Advice set to get expensive, execution cheaper

Currently, most distributors know the product’s features very well, but the customer poorly. So, the same product is sold to all their customers


The recent draft guidelines by the Securities and Exchange Board of India (Sebi) on investment advisers have caused a flutter, to say the least, among distributors or the independent financial advisers (IFAs). The regulator’s objective seems to be clear: to move from a commission-based (distributor) model to a fee-based (adviser) model. In other words, the intermediary will be paid by the customer and not the manufacturer (mutual fund houses, insurance companies, or similar others). There seems to be a global wave towards this fiduciary model and regulators in many countries are taking steps in the same direction. To my mind, the biggest change will be a shift of power from the manufacturer to the investor. Let me explain.

In the current scenario, an agent or distributor is appointed by an asset management company (AMC) or insurance company to sell its products for a commission. The agent also receives training, inputs on various products and help in acquiring and servicing customers. Thus, she is obliged to sell or promote the company that helps her more than the others. In the new scenario, the tables turn as the customer is the only one who pays the adviser. Thus, customer interest is the only business driver. So, there is a shift, from product focus to customer focus.

This is easier said than done. Currently, most distributors know the product’s features very well, but the customer poorly. So, the same product is sold to all their customers. In the new setup, the customer’s profile and matching of product to profile will be paramount, which will require a far better understanding of the customer. That, in my opinion, will be the real ‘know-your-customer’. The separation of advice and transaction execution will also be a big game changer. A distributor probably spends more time and effort in transaction-related work like cheque and form collection and deposit, follow up, and commission-related issues. In fact, she spends more time on these issues than on research and with the customer.

In the new world, there will be many execution platforms that the customer or the adviser can pick from. Almost all transaction-related activities will be performed by the platform, leaving the adviser with more time for the customer. Technology obviously will play a huge role in this transformation, with most aspects of the transactions being paperless and seamless.

Focusing on the customer will also bring in more innovation, even in product offerings. Most customers are now being sold mutual funds or insurance products, partly because these are the most heavily promoted products. But in a pure fiduciary model even a bank fixed deposit should be advised, if it is suitable for the investor.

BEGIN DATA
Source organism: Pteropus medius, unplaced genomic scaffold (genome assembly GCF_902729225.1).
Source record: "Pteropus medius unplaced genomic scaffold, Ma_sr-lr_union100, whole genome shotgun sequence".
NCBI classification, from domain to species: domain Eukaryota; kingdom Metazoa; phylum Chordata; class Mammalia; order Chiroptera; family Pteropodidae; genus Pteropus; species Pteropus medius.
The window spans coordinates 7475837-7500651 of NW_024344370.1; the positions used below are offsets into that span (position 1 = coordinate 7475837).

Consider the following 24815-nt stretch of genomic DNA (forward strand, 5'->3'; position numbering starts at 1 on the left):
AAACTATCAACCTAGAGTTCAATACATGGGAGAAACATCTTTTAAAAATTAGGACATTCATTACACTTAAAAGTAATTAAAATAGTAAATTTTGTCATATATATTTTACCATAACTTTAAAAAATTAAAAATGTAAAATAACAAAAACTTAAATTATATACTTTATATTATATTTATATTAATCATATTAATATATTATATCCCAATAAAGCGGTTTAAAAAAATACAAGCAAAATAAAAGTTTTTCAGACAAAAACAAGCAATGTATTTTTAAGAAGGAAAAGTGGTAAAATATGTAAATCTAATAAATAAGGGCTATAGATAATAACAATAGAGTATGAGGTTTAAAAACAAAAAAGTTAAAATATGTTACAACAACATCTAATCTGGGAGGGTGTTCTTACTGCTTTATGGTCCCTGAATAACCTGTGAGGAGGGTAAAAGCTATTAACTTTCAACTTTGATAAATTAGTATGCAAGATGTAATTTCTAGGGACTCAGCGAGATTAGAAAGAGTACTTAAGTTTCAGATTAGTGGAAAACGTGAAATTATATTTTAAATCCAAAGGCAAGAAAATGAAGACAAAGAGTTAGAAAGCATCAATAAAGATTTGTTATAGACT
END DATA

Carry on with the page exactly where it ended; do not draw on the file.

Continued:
Also, new products will emerge. One product that is fast gaining ground globally—and is bound to become popular in India too—is the exchange-traded fund (ETF), as an alternative to actively managed equity funds.

It is true that in India actively managed funds have done better than ETFs, as compared to, say, in the US market where the median fund has underperformed the index. However, for a longer-term passive investor (most retail investors will fit that description), ETFs take out the variables of fund house selection and fund manager selection. After all, the index will most likely be around after 20 years, which cannot be said for the fund house and surely not for the fund manager. Equity ETFs have already crossed assets under management (AUM) of Rs10,000 crore, up from Rs4,000 crore in 2014. Globally, the rise of ETFs has also been correlated with higher use of technology and internet in the investment process, a trend that is irreversible. Costs or expenses were never a part of the discussion as the investor was not aware of the costs. Now, when the investor has to pay a fee to the adviser, all aspects of the costs will likely come to the fore.

Low-cost options like direct plans of mutual funds and ETFs will gain further ground in such an environment. Advisers will be pushed to justify the fees that they are charging (versus the earlier “all for free”), resulting in better services and hopefully more innovation.

Technology will play an increasing role in the advice process also, as the customer becomes more involved. The Sebi paper gives special mention to robo-advisors, or advisers who use data and technology for advising customers. There has been huge activity in this space with sites being launched almost on a daily basis.

However, most of them tend to be execution focused and extant research providers, and so are not strictly speaking robo-advisors. Also, they deal primarily in mutual funds. For any adviser to be truly customer centric, she will have to know multiple products, because the customer portfolio will likely be multi-product.

This transformation becomes more interesting as we are at par with changes happening in other countries, and there is no precedent to learn from. Whether the existing intermediaries will rise up to the challenge, consolidate and collaborate or a completely new class of advisers will emerge, we will have to wait and see. But one thing is certain. The value of customer connect and advice is going up, while the value of execution is going down.

Atul Rastogi is an investment adviser and founder of

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